EE: Who helped you most on your technique when you came up with the Eagles?

Chaney: “Assistant coach Mike Caldwell worked with me on using my hands and arms to get off blocks. It was something I needed to develop at the NFL level.”

EE: I’m still shocked you lasted until the 7th round of the 2010 Draft, just based on your speed alone. Did staying around that long bother you?

Chaney: “I thought the 3rd or 4th round was where I’d go, but no regrets. With maybe more physical size, I’d have gone sooner. But absolutely no regrets, things happen for a reason…” 

EE: What is your training system like during the offseason?

Chaney: “It’s weights, running, diet, and more running… and agility drills based on lateral and backwards movement.”

EE: How do you approach technique for tracking down a running back or a receiver coming into your zone of responsibility?

Chaney: “The first thing is stance…as I anticipate the snap, I stay in a balanced, ready position…Feet slightly wider than shoulder-width, with knees bent and body leaning slightly forward. My weight should be on the balls of my feet. Keep my head up seeing the whole field, with the butt of my hands on my knees without leaning…”

“Once the ball is snapped, I shuffle my feet when moving laterally. I do not want to cross one foot in front of the other. Doing so will force your body to turn, putting you at a bad angle to the ball carrier. Instead, I want to shuffle my feet and move down the line with my body square to the ball carrier. You’re now in a position to make a move on the carrier at the correct angle.”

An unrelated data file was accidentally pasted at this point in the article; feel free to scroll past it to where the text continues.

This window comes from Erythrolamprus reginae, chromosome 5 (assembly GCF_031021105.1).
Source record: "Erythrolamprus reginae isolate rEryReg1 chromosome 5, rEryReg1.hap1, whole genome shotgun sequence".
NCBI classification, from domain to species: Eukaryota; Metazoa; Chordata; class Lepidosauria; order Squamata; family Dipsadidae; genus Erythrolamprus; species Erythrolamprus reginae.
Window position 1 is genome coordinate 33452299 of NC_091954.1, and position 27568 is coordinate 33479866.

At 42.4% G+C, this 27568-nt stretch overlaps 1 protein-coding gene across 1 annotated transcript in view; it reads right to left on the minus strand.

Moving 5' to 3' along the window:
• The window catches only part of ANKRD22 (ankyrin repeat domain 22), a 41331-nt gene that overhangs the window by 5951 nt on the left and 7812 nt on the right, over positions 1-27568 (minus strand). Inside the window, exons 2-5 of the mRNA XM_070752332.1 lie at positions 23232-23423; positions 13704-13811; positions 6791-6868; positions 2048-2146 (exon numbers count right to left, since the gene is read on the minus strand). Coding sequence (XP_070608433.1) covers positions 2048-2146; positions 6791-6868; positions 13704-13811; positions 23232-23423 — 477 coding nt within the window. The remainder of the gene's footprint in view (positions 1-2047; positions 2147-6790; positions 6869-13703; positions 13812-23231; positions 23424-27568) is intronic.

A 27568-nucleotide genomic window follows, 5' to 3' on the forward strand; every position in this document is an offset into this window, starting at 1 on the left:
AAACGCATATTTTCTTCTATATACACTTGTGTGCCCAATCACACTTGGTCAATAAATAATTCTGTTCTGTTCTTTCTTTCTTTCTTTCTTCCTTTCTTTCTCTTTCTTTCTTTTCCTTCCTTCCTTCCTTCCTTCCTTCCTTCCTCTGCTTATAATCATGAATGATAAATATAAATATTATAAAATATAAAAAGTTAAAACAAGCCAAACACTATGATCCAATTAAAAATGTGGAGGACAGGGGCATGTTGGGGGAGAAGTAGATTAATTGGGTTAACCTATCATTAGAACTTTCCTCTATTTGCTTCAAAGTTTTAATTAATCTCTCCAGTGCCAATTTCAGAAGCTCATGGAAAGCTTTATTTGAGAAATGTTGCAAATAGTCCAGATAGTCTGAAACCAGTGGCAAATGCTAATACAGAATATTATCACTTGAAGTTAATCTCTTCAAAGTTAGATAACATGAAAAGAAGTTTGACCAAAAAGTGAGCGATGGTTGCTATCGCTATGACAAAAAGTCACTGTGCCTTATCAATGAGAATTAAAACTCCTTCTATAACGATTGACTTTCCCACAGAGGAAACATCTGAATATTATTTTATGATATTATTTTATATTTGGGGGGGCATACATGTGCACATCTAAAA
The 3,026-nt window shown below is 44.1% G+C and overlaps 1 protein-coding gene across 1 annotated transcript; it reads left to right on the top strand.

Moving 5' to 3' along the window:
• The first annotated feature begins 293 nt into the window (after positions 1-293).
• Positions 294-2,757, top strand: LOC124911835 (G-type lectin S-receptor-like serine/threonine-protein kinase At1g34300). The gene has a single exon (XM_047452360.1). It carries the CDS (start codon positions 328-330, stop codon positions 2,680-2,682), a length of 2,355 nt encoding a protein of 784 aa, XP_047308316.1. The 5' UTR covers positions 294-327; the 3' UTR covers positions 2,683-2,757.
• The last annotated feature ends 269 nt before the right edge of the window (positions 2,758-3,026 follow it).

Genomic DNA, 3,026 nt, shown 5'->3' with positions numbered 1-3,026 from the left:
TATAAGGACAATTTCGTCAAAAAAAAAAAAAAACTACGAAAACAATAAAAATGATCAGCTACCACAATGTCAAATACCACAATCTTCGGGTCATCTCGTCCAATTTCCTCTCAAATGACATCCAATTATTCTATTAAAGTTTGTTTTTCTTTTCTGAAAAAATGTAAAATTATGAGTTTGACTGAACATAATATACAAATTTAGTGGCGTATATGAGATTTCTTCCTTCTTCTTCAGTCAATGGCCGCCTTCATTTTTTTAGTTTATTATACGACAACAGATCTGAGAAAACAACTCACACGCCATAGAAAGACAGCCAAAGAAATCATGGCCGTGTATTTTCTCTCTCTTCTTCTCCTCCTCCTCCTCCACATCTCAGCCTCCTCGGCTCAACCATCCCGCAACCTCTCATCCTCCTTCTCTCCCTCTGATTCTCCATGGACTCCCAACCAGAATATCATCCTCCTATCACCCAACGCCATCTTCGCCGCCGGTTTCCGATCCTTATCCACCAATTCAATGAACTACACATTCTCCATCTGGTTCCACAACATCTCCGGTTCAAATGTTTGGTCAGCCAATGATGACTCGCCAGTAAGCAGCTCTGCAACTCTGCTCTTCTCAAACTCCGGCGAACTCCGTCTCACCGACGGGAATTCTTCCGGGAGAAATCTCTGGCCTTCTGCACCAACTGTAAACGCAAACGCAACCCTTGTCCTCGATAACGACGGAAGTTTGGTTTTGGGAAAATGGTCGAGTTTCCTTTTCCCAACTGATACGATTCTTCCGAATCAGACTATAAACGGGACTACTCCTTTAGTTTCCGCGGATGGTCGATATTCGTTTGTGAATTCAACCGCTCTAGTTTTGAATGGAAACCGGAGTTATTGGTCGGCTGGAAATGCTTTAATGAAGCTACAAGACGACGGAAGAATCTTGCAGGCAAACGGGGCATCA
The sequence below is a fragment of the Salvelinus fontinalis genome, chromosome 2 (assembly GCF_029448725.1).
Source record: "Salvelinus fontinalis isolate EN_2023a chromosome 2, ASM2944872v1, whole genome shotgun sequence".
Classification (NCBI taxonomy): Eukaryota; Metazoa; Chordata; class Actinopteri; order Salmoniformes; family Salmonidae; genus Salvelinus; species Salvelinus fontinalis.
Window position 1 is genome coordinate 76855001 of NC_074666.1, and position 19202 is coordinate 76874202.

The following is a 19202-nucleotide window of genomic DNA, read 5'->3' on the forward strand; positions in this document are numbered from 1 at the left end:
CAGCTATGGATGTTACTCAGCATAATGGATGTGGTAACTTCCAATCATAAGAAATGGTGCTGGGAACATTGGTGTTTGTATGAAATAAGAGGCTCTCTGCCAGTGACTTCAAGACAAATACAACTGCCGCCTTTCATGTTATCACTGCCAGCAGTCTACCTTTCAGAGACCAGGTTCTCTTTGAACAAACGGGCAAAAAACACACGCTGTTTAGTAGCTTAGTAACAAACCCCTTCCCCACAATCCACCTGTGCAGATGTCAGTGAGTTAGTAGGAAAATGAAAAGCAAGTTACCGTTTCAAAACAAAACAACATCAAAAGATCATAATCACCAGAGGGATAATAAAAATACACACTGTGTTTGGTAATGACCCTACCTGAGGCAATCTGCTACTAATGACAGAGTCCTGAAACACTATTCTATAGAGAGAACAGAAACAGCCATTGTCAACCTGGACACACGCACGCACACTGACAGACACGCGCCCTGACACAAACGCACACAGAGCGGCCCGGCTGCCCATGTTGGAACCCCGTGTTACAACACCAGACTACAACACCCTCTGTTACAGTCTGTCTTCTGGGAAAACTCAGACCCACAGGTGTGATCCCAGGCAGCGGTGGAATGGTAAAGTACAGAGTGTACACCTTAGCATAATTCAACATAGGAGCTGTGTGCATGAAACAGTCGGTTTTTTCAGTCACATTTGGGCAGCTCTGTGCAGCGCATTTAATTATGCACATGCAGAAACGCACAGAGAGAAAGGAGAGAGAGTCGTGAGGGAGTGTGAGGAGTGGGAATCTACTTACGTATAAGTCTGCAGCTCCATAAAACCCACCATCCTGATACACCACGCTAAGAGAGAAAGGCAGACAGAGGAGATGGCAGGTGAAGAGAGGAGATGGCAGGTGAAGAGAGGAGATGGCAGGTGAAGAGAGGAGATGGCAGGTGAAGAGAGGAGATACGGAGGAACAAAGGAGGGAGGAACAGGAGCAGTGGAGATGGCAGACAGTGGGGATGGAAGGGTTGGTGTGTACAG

“Then I judge whether the ball carrier is going for the edge or turning it upfield. Then I make my approach keeping my shoulders square to him. At the point of impact, I keep my head up and in front of the carrier. If your head is behind him he can easily shake you off and continue downfield. Always wrap your arms.”

“Once you have the ball carrier wrapped up, drive your legs for at least four or five more steps, or until he goes down. Stay on the balls of your feet and reverse the carrier’s momentum using all the strength of your lower body. Driving the ball carrier back will eliminate the possibility of yards after contact.”

Chaney made his first NFL start against the Giants last year, and he recorded 16 tackles, 12 of them being solo tackles. After his start, NFL analyst Brian Baldinger said Chaney was “already one of the best middle linebackers in the league”, and that he’s “phenomenal in all phases of the game”.

I know of several regular posters here at Eagles Eye and back at the old “On The Inside” who swear by Chaney’s ability to take over the MLB spot in the Eagles’ defense, with veteran Stewart Bradley moving over to SAM (strong-side linebacker) as a result. 

The best part of the Jamar Chaney story to me is he’s 7th-Round Gold… that’s Evergreen Gold Standard scouting at its finest.